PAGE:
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Nicholas Burns to discuss civilian nuclear matters

Diplomatic Correspondent

Bilateral consultation in the offing


  • Shyam Saran to head Indian working group
  • Burns to call on Natwar Singh, M.K. Narayanan
  • To discuss implementation of July 18 India-U.S. agreement

    NEW DELHI: The United States Under Secretary of State, Nicholas Burns, will be in the capital on October 21 and 22 for a meeting of the joint working group constituted to follow up on the July 18 India-U.S. agreement on civilian nuclear matters. Foreign Secretary Shyam Saran heads the working group from the Indian side.

    Mr. Burns, who arrives in the capital on October 20, will also hold bilateral official consultations — termed the `Asian Security Dialogue' by the Ministry of External Affairs — during his three-day visit. This dialogue was also held in September 2004 and May 2005.

    Mr. Burns will also call on External Affairs Minister Natwar Singh and National Security Adviser M.K. Narayanan during this stay in New Delhi, it was officially stated on Tuesday.

    Other than officials of the Ministry of External Affairs, officers from the Department of Atomic Energy (DAE) form part of the joint working group, which will discuss the implementation of the July 18 agreement.

    The key issue of who does what when — whether changes in U.S. domestic law to allow civil nuclear cooperation with India will come first or New Delhi will separate its civilian and strategic nuclear facilities before U.S. Congressional action — is on the agenda for the working group meeting.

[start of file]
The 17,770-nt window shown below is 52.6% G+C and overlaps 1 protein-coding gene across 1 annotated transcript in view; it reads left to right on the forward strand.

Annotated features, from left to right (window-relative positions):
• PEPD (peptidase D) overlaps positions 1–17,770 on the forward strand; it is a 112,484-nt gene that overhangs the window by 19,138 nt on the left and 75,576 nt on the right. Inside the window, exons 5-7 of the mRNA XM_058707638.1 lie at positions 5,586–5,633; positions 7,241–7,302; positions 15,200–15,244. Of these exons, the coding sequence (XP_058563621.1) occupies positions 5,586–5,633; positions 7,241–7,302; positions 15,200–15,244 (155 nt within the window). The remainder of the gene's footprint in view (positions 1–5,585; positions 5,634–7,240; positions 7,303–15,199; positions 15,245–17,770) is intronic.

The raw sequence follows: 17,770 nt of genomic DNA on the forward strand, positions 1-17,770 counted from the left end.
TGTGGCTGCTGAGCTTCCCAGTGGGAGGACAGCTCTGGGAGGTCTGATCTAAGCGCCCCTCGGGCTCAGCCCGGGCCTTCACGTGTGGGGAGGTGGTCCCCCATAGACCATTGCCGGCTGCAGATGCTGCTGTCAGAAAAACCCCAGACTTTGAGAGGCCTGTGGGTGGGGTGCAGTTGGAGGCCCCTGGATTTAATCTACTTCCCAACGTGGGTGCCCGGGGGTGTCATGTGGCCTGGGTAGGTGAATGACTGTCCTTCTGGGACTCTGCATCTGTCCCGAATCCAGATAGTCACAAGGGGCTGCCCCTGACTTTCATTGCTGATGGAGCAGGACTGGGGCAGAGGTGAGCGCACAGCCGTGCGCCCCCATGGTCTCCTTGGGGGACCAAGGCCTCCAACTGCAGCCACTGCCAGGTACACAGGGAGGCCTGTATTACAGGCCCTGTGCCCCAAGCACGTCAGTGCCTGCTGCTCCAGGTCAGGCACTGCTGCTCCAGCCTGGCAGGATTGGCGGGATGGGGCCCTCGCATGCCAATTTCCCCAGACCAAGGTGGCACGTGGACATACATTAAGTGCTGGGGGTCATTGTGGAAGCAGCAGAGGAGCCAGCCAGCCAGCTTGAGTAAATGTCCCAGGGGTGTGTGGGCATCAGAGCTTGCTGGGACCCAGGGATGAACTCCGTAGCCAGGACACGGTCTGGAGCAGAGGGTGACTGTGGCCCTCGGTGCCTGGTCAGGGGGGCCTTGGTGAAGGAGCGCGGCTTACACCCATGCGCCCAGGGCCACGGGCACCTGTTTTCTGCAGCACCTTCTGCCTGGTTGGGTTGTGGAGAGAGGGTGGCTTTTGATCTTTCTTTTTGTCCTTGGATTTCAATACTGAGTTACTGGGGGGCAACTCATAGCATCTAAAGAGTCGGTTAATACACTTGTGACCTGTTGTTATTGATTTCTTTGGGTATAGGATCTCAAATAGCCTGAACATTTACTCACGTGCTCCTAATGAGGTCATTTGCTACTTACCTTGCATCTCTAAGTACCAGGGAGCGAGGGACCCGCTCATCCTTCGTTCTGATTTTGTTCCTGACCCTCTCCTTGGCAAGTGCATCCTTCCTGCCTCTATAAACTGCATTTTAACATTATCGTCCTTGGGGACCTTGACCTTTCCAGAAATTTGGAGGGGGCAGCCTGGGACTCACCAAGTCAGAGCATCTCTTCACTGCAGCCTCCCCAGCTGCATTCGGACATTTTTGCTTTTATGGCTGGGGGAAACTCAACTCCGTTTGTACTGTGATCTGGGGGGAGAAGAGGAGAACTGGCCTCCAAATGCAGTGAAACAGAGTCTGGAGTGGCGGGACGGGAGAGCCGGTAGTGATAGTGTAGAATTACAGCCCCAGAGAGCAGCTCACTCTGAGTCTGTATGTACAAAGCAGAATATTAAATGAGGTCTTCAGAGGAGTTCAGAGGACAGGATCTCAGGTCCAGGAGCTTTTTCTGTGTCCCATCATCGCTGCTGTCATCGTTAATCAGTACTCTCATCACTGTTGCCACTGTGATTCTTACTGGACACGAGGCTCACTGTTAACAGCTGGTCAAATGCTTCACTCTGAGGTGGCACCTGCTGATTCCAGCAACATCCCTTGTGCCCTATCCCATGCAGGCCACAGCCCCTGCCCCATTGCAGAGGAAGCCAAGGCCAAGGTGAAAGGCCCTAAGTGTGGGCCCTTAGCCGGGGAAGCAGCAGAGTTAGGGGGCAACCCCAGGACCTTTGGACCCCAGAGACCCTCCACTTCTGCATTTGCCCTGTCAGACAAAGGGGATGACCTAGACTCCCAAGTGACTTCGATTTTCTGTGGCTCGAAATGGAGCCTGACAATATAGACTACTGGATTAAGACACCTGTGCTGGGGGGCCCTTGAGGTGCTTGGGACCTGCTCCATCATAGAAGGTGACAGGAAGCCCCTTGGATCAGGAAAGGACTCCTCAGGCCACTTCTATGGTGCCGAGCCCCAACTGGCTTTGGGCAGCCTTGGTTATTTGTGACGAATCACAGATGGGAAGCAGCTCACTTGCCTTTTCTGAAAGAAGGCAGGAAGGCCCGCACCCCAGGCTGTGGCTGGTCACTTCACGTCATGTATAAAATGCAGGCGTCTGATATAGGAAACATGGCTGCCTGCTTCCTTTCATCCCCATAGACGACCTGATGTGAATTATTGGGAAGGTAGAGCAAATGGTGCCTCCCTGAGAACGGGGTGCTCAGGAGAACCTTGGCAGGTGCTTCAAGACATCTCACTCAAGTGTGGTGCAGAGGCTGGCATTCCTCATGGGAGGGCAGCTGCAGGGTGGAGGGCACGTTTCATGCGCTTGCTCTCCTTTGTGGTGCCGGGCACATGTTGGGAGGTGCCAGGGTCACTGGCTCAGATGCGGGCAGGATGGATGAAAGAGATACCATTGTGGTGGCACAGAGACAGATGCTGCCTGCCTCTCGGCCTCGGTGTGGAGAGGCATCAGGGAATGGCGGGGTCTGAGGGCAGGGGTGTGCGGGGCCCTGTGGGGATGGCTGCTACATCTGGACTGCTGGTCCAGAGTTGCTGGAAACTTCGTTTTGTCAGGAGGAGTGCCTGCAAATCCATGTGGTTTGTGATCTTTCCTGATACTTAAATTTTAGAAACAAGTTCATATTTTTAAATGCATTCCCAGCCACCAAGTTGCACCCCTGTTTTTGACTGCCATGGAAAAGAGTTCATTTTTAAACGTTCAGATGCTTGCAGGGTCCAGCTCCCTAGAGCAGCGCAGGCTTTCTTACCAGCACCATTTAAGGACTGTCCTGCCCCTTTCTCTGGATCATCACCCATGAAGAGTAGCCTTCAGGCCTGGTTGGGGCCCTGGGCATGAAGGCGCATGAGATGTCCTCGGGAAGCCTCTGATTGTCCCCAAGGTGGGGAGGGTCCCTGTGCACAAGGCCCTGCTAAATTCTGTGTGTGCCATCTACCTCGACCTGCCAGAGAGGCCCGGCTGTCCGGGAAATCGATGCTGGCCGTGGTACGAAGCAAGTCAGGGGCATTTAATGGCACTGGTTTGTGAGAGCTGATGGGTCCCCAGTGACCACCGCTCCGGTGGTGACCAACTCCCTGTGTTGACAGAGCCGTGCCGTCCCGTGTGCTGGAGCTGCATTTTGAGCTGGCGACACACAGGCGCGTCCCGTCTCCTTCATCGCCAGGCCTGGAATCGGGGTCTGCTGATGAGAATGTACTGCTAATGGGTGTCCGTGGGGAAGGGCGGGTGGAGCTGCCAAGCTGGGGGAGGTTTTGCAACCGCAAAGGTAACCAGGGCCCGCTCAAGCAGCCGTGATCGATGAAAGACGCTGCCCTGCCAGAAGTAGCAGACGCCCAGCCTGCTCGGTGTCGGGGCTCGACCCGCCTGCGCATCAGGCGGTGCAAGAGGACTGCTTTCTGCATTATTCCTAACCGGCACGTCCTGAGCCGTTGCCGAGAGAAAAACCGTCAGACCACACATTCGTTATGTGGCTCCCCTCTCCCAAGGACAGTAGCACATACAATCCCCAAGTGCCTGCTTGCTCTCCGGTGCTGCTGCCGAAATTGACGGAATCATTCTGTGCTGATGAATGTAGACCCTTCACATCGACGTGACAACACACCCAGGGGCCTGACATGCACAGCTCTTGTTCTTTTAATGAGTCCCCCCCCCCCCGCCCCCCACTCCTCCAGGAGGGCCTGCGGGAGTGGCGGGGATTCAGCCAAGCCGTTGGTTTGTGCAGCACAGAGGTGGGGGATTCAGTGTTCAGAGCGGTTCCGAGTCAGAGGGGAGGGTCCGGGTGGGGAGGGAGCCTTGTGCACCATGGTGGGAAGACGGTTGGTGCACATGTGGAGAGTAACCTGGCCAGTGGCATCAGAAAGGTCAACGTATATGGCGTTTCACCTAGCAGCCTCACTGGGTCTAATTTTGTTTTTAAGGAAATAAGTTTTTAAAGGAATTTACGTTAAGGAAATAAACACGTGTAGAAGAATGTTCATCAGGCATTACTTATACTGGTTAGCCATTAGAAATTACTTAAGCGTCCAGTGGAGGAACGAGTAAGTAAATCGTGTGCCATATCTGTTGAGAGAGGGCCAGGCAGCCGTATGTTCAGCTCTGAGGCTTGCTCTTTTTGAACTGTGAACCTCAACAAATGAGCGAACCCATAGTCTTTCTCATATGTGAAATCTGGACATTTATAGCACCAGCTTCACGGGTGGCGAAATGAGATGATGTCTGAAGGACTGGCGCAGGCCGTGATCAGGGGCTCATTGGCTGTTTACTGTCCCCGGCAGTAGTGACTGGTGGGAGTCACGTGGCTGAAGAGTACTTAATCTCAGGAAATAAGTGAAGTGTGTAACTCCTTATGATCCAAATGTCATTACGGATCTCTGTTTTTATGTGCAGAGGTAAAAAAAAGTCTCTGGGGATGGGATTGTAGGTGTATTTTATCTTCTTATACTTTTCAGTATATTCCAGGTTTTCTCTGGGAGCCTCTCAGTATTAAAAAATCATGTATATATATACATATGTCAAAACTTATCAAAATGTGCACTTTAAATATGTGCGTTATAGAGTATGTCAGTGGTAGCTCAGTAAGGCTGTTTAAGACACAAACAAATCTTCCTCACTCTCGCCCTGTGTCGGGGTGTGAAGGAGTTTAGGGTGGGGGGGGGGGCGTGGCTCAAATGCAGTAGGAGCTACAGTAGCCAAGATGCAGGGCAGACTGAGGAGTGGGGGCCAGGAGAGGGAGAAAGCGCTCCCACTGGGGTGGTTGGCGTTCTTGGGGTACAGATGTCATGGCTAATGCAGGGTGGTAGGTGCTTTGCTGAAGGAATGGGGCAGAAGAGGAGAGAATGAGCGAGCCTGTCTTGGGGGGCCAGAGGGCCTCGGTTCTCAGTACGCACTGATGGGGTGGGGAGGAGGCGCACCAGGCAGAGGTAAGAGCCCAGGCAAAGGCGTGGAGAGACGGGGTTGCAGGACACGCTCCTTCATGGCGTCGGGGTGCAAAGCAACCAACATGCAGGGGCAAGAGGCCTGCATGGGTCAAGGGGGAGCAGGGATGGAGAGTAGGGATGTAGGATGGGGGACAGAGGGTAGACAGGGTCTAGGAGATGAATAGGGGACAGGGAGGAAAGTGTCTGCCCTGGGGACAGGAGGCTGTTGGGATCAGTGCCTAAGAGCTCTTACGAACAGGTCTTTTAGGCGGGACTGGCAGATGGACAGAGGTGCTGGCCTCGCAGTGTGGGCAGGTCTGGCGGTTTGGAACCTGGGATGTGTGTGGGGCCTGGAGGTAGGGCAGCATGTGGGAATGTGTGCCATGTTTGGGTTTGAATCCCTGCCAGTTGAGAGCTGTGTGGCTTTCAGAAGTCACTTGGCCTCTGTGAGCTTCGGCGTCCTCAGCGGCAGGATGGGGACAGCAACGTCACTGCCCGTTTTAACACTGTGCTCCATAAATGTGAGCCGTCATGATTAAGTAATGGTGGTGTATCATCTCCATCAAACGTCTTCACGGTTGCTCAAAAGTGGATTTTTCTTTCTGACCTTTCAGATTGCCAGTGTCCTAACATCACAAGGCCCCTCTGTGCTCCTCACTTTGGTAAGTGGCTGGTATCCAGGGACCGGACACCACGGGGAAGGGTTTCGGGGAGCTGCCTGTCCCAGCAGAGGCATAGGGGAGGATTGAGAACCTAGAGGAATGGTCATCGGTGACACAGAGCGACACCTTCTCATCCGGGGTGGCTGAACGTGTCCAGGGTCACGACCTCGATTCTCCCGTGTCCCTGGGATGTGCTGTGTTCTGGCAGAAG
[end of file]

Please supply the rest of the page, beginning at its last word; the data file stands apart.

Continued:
Working together

    The July 18 statement said, "The [U.S.] President would also seek agreement from Congress to adjust U.S. laws and policies, and the United States will work with friends and allies to adjust international regimes to enable full civil nuclear energy cooperation and trade with India, including but not limited to expeditious consideration of fuel supplies for safeguarded nuclear reactors at Tarapur."

    It added: "The [Indian] Prime Minister conveyed that for his part, India would reciprocally agree that it would be ready to assume the same responsibilities and practices and acquire the same benefits and advantages as other leading countries with advanced nuclear technology, such as the United States.

    "These responsibilities and practices consist of identifying and separating civilian and military nuclear facilities and program[me]s in a phased manner and filing a declaration regarding its civilian facilities with the International Atomic Energy Agency (IAEA); taking a decision to place voluntarily its civilian nuclear facilities under IAEA safeguards; signing and adhering to an Additional Protocol with respect to civilian nuclear facilities; continuing India's unilateral moratorium on nuclear testing; working with the United States for the conclusion of a multilateral Fissile Material Cut Off Treaty."

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